Before meeting my darling husband Will, I’m not sure I could have given you a good definition of Folk Art. Is is art hand-carved from wood? Is it old trade signs? Weathervanes? Cigar Store Indians? Yes to all….but Folk Art is so much more, and if you are curious about this fascinating art form, you should make plans to visit the American Folk Art Museum in NYC!
According to their web site, “Since 1961 the American Folk Art Museum has been shaping the understanding of art by the self-taught through its exhibitions, publications, and educational programs. As a center of scholarship and by showcasing the creativity of individuals whose singular talents have been refined through experience rather than formal artistic training, the museum considers the historical, social, and artistic context of American culture. Its collection includes more than seven thousand artworks dating from the eighteenth century to the present, from compelling portraits and dazzling quilts to powerful works by living self-taught artists in a variety of mediums.”
Folk Art is such a fascinating art form, and there are two locations in which you can deeply experience this interesting genre. The primary location of the American Folk Art Museum is in Lincoln Square, across the street from Lincoln Center, on Colombus Ave. between 65th and 66th. This gorgeous museum contains gallery space with rotating exhibits, as well as a large gift shop. Y’all know I advocate finding bring-homes in museum gift shops, because you are directly supporting the museum!
The current exhibit is “Vestiges &Verse: Notes From the Newfangled Epic” and runs through May 27th. Will and I had the great fortune to be guests of Allan and Penny Katz, whom I introduced you to in this post, on opening night of the exhibit. In particular, I was drawn to the large exhibit of works and personal possessions of self-taught artist Henry Darger. Twenty other self-taught artists’ works are displayed in this fantastic exhibit, and will fascinate visitors of every age in the uniqueness and range of expression and medium each artist employs.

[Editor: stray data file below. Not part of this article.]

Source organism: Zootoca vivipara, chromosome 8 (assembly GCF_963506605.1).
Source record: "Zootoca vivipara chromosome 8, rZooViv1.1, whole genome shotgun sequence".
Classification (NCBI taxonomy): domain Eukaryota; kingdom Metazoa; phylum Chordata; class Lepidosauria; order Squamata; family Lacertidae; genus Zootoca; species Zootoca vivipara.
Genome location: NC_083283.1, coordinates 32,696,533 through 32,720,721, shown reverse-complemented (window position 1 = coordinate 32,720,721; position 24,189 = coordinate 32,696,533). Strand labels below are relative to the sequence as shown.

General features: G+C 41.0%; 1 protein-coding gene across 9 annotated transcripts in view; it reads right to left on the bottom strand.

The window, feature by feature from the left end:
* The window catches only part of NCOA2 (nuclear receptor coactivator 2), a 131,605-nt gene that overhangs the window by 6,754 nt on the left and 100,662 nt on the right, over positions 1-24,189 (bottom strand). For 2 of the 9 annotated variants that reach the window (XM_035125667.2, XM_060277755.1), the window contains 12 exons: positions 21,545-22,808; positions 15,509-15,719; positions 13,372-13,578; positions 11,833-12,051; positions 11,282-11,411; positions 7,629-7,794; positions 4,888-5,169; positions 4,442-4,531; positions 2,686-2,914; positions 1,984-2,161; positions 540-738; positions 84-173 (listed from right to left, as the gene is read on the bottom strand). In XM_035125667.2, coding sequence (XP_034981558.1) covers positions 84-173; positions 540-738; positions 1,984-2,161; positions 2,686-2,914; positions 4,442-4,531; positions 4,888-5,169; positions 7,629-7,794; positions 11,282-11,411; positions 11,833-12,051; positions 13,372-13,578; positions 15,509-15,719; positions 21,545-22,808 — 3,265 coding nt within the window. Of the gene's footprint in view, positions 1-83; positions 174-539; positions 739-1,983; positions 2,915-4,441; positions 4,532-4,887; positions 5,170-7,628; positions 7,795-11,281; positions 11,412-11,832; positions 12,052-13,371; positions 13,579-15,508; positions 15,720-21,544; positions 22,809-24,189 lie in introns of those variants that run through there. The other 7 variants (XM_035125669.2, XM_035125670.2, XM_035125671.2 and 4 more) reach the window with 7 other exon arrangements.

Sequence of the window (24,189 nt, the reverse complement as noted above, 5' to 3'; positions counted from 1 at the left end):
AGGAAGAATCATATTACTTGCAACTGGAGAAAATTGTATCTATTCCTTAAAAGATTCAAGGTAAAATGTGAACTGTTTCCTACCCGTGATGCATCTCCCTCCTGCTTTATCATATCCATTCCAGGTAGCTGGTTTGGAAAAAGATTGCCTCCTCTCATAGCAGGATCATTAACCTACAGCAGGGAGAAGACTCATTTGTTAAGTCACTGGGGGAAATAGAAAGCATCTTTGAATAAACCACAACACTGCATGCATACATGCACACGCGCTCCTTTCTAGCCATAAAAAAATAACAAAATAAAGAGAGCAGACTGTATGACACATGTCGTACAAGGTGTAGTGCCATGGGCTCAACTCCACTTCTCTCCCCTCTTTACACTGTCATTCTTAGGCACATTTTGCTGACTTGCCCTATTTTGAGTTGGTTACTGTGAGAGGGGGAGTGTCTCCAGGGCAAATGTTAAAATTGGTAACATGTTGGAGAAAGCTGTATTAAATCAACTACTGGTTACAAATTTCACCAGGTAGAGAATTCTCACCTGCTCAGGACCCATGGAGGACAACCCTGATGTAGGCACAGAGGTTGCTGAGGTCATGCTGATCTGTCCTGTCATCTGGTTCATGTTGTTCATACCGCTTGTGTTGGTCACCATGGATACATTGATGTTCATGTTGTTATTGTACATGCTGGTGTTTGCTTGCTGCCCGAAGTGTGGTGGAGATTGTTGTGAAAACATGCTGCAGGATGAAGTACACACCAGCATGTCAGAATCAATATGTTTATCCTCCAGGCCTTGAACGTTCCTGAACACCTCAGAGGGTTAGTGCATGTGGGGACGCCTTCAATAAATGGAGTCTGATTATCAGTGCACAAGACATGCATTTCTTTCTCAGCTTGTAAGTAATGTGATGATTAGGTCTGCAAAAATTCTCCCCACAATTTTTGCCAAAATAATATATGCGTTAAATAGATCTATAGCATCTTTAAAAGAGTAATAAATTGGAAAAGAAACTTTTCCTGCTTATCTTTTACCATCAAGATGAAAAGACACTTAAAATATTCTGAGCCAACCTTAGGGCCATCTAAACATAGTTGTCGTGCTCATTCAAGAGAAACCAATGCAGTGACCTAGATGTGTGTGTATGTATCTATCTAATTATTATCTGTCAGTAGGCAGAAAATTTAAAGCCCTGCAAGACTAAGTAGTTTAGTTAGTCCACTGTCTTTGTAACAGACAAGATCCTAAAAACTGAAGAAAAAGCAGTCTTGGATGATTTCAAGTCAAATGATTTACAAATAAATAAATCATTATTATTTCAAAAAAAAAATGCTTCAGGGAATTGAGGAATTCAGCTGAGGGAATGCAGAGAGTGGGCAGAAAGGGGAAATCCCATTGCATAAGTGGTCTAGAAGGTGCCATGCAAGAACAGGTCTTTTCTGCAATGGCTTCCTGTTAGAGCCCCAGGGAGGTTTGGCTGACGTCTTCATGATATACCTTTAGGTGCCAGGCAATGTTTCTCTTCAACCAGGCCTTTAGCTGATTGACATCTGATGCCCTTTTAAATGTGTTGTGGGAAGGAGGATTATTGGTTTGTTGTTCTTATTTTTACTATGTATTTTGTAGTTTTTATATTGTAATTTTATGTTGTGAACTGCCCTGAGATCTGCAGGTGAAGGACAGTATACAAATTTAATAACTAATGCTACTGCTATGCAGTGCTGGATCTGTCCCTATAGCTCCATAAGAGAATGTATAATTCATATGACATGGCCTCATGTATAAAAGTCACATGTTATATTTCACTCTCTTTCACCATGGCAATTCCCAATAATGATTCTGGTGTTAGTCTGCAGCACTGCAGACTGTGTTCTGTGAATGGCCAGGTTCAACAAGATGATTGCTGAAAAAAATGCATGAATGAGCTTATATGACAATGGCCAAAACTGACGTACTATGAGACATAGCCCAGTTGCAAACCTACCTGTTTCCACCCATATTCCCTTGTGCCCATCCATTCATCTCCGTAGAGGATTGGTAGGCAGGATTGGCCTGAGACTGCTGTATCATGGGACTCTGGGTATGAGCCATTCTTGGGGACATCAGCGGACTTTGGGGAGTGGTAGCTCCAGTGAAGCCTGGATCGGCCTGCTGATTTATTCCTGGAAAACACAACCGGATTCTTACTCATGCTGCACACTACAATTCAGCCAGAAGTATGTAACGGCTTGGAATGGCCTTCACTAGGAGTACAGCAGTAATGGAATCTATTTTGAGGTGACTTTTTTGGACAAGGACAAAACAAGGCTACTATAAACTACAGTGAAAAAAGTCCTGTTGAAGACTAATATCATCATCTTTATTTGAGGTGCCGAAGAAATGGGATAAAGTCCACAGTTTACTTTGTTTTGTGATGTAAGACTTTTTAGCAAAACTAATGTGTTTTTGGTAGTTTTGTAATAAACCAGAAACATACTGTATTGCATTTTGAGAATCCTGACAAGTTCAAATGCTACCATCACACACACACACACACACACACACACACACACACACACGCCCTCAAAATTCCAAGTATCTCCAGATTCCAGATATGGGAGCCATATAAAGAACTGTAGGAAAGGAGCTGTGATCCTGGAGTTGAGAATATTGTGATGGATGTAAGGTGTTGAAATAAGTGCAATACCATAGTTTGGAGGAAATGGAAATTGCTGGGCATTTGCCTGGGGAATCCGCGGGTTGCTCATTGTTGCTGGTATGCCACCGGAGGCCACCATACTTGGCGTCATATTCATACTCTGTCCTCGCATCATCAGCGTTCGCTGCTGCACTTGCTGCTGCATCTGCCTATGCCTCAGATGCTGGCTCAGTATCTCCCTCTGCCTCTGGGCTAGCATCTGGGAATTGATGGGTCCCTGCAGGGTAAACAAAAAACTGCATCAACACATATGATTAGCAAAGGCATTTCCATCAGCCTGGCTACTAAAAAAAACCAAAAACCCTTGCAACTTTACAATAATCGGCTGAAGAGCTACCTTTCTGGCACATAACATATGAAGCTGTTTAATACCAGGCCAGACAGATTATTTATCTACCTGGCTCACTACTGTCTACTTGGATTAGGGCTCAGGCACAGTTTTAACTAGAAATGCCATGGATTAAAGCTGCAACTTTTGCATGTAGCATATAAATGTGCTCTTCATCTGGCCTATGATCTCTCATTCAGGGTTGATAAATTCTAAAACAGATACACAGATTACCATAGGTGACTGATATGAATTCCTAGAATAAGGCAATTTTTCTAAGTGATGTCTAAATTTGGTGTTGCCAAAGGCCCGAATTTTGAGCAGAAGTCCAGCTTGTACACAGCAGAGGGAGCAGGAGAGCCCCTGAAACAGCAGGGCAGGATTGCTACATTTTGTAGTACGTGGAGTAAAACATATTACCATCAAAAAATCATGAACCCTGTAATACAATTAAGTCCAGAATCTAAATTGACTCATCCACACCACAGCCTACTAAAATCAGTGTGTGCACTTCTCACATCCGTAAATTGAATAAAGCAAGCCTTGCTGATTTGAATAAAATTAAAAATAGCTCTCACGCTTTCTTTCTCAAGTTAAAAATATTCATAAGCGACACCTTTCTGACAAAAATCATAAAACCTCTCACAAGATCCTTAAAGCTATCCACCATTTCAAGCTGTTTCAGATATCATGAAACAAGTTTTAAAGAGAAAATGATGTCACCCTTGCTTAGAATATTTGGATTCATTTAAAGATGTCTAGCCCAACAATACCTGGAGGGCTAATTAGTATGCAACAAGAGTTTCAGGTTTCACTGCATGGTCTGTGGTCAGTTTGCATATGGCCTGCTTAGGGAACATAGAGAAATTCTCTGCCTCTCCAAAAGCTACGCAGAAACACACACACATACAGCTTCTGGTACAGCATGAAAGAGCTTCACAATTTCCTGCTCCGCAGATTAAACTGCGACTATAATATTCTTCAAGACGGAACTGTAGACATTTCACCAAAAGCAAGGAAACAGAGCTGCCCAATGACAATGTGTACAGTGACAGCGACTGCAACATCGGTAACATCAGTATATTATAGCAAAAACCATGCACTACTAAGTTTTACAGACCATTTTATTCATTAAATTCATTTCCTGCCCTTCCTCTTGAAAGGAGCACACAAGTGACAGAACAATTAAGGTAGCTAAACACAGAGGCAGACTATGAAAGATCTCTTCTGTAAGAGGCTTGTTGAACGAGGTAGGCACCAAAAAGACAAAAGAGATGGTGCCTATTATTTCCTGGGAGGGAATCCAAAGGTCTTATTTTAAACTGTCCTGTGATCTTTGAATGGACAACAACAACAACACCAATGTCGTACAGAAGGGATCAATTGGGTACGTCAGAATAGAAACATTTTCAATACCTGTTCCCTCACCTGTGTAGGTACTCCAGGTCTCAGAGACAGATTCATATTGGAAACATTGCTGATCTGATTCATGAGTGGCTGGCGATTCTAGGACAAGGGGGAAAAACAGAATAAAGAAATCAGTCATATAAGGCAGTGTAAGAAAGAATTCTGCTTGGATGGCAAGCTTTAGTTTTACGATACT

The second, and newly opened American Folk Art Museum space is in Long Island City, Queens, is called The Self-Taught Genius Gallery. According to their web site: “The exhibition highlights the breadth of recent acquisitions by the museum over the past five years. It brings together more than forty works of art by eighteenth through twenty-first century artists and visionaries whose formal and conceptual concerns cut across cultural and generational divides. Included are masterful works by elusive artist James Brown, Thornton Dial, Sheldon Peck, Ammi Phillips, and Martin Ramirez, as well as quilts, furniture, cobalt-decorated stoneware, assemblages, and works on paper.”
Again, thanks to the kindness of Board of Trustees Member Allan Katz, Will and I and our darling cousin Annalee Walton, enjoyed a tour of the Self Taught Genius Gallery, as as well as personal attention from Acting Executive Director Stacy Hollander. Stacy is brilliant and generous with her knowledge, and we learned so much about many of the incredible pieces of Folk Art on display.
If you are visiting NYC, don’t be deterred by the Long Island City address….an Uber ride from mid-town took 20 minutes, and you can also ride the subway!
Let me mention again that the American Folk Art Museum and The Self-Taught Genius Gallery are free! However, you might want to consider becoming a Member. Memberships start as low as $60, and not only help support this fabulous museum, you will also have special access to exhibits, private evening events, and discounts in the gift shop.
Y’all, make sure to add The American Folk Art Museum and the Self-Taught Genius Gallery to your list of activities when next in NYC. I guarantee a fascinating and educational time!
If all that museum touring has made you hungry, my NYC Restaurant Guide is only $10, and has over 30 restaurant suggestions, organized by part of town, and includes phone numbers, and information about those that participate on Open Table. Worth every penny y’all!!!!
American Folk Art Museum | Folk Art | New York City | New York Museum